I recognised not one of those speakers present as having been active on the Kurdish issue in London back in the early 1990s. This would be understandable of younger people who had not yet become politically active then, perhaps – but the others? No, Thatchell and others like him had not been. Back then, the PKK had been in armed struggle against the Turkish regime and was being looked to by national liberation activists around the world. But Turkey was – as it is now – an ally of the West, a member of NATO, so the EU did not want to attack it for its widescale abuse of human right among the Kurds, although it considered Turkey too unstable to admit it to the EU. The Left organisations were campaigning on other issues and had no time – or perhaps tolerance – for Kurdish solidarity.

Sun effect Trafalgar Kobane rally
Not a nuclear explosion over London but an interesting effect of the declining sun. (Photo DB)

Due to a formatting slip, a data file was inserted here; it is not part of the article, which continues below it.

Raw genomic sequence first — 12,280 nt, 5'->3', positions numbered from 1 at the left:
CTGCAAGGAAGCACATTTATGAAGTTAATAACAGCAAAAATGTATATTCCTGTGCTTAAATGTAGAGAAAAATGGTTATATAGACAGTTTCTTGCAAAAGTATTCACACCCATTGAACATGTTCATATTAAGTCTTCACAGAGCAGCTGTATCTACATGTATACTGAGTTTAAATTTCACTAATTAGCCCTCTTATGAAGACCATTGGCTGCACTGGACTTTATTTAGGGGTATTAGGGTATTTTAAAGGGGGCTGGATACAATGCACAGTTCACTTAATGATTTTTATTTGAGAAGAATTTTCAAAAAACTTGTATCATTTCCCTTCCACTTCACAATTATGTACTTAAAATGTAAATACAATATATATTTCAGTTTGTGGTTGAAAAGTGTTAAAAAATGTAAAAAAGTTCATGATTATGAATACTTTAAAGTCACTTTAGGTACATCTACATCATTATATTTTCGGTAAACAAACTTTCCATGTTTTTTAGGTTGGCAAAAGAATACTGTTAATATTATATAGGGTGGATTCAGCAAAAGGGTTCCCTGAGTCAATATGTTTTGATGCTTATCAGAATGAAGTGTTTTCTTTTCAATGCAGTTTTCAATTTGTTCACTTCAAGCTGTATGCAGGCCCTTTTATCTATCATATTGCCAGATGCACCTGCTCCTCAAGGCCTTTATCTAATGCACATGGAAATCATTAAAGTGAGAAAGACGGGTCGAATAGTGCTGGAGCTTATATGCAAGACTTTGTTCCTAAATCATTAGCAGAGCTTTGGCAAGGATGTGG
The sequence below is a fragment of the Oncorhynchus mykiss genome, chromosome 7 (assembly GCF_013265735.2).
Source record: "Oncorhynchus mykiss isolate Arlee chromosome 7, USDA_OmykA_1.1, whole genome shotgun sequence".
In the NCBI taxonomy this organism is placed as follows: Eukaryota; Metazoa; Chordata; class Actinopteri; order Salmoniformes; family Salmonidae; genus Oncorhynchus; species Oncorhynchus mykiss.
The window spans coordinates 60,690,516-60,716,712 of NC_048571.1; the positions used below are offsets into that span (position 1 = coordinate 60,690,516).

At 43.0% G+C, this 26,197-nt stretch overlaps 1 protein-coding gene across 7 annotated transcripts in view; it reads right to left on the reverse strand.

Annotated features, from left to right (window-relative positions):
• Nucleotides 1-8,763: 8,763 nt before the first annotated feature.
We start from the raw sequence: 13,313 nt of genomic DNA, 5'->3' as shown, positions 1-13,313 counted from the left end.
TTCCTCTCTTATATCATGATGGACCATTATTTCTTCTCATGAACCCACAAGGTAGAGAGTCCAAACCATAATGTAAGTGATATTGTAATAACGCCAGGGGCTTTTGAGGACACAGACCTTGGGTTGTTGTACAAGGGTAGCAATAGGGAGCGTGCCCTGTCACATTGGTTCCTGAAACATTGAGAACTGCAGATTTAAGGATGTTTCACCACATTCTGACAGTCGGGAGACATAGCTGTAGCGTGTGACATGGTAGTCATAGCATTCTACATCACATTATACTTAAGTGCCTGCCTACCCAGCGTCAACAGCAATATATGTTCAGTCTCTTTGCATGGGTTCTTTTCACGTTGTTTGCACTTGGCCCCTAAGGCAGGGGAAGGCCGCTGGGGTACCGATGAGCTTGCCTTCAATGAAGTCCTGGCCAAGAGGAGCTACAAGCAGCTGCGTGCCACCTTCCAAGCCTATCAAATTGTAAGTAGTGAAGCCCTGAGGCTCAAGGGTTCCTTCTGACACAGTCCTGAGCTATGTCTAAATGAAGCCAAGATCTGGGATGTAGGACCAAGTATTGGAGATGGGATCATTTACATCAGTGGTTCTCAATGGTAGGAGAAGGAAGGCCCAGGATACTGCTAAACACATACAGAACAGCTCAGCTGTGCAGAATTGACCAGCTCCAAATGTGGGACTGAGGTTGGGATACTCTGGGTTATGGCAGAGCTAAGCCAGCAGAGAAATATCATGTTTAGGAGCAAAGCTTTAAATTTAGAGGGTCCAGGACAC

Contrasting flags seen from Trafalgar Square -- and a spying eye in the sky
Contrasting flags seen from Trafalgar Square — and a spying eye in the sky (Photo DB)

But now that that the PKK has indicated a willingness to enter a “peace” process, they seem to have many friends in left and liberal quarters than they had before. They may even end up, like the Abertzale Left of the Basque Country and like Gerry Adams and Co. of Sinn Féin, having lots of capitalist and imperialist friends too. Some may say that is one important reason for entering a “peace process” but the problem seems to be that in order to keep those new friends on board one has to abandon so much of the goals about which one’s movement was that it becomes something very different, the goals hugely reduced and arguably bringing not peace but co-opting of resistance and a deferment of struggle, probably to another generation (as happened in Palestine, after Arafat’s and Al Fateh’s agreement at Oslo).